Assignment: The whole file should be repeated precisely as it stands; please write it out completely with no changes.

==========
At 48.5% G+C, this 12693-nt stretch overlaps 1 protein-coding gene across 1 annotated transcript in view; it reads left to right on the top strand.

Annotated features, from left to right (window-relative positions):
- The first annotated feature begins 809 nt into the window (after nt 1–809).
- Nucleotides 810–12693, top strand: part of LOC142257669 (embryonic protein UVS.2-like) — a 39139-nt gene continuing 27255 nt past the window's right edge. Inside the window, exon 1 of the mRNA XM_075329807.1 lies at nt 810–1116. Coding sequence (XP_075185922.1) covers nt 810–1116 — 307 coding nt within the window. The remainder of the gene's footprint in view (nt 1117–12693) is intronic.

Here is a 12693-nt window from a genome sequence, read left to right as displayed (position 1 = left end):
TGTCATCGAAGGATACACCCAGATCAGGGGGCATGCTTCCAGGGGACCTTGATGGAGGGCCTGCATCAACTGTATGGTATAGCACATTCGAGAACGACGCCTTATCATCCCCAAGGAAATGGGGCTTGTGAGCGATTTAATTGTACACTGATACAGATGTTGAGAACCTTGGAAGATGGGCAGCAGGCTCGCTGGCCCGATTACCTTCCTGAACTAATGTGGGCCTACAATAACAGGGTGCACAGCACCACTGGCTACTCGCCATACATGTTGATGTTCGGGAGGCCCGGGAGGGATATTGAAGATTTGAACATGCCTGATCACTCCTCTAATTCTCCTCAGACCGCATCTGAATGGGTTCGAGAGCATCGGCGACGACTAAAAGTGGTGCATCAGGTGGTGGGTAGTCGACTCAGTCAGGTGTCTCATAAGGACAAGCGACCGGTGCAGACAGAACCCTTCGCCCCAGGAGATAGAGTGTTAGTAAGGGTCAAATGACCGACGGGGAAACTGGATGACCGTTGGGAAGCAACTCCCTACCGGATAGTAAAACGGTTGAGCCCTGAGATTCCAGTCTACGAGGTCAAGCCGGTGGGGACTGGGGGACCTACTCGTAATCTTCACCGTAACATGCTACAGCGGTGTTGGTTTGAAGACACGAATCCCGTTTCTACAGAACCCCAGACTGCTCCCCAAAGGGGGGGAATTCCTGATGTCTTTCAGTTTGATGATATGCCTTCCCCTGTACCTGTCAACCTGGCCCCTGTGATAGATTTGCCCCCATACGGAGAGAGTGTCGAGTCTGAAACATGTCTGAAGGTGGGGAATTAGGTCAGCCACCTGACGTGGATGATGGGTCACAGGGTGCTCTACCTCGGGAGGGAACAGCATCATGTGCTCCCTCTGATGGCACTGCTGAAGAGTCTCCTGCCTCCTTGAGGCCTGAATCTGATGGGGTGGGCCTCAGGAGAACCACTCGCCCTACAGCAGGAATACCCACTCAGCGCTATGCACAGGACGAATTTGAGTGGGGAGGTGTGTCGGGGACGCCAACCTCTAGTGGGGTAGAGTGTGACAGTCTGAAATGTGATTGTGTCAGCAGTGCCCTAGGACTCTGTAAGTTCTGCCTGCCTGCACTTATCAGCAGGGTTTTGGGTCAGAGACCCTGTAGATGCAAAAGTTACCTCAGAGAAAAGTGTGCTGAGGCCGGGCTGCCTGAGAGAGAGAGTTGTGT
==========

At 48.5% G+C, this 12693-nt stretch overlaps 1 protein-coding gene across 1 annotated transcript in view; it reads left to right on the top strand.

Annotated features, from left to right (window-relative positions):
- The first annotated feature begins 809 nt into the window (after nt 1–809).
- Nucleotides 810–12693, top strand: part of LOC142257669 (embryonic protein UVS.2-like) — a 39139-nt gene continuing 27255 nt past the window's right edge. Inside the window, exon 1 of the mRNA XM_075329807.1 lies at nt 810–1116. Coding sequence (XP_075185922.1) covers nt 810–1116 — 307 coding nt within the window. The remainder of the gene's footprint in view (nt 1117–12693) is intronic.

Here is a 12693-nt window from a genome sequence, read left to right as displayed (position 1 = left end):
TGTCATCGAAGGATACACCCAGATCAGGGGGCATGCTTCCAGGGGACCTTGATGGAGGGCCTGCATCAACTGTATGGTATAGCACATTCGAGAACGACGCCTTATCATCCCCAAGGAAATGGGGCTTGTGAGCGATTTAATTGTACACTGATACAGATGTTGAGAACCTTGGAAGATGGGCAGCAGGCTCGCTGGCCCGATTACCTTCCTGAACTAATGTGGGCCTACAATAACAGGGTGCACAGCACCACTGGCTACTCGCCATACATGTTGATGTTCGGGAGGCCCGGGAGGGATATTGAAGATTTGAACATGCCTGATCACTCCTCTAATTCTCCTCAGACCGCATCTGAATGGGTTCGAGAGCATCGGCGACGACTAAAAGTGGTGCATCAGGTGGTGGGTAGTCGACTCAGTCAGGTGTCTCATAAGGACAAGCGACCGGTGCAGACAGAACCCTTCGCCCCAGGAGATAGAGTGTTAGTAAGGGTCAAATGACCGACGGGGAAACTGGATGACCGTTGGGAAGCAACTCCCTACCGGATAGTAAAACGGTTGAGCCCTGAGATTCCAGTCTACGAGGTCAAGCCGGTGGGGACTGGGGGACCTACTCGTAATCTTCACCGTAACATGCTACAGCGGTGTTGGTTTGAAGACACGAATCCCGTTTCTACAGAACCCCAGACTGCTCCCCAAAGGGGGGGAATTCCTGATGTCTTTCAGTTTGATGATATGCCTTCCCCTGTACCTGTCAACCTGGCCCCTGTGATAGATTTGCCCCCATACGGAGAGAGTGTCGAGTCTGAAACATGTCTGAAGGTGGGGAATTAGGTCAGCCACCTGACGTGGATGATGGGTCACAGGGTGCTCTACCTCGGGAGGGAACAGCATCATGTGCTCCCTCTGATGGCACTGCTGAAGAGTCTCCTGCCTCCTTGAGGCCTGAATCTGATGGGGTGGGCCTCAGGAGAACCACTCGCCCTACAGCAGGAATACCCACTCAGCGCTATGCACAGGACGAATTTGAGTGGGGAGGTGTGTCGGGGACGCCAACCTCTAGTGGGGTAGAGTGTGACAGTCTGAAATGTGATTGTGTCAGCAGTGCCCTAGGACTCTGTAAGTTCTGCCTGCCTGCACTTATCAGCAGGGTTTTGGGTCAGAGACCCTGTAGATGCAAAAGTTACCTCAGAGAAAAGTGTGCTGAGGCCGGGCTGCCTGAGAGAGAGAGTTGTGT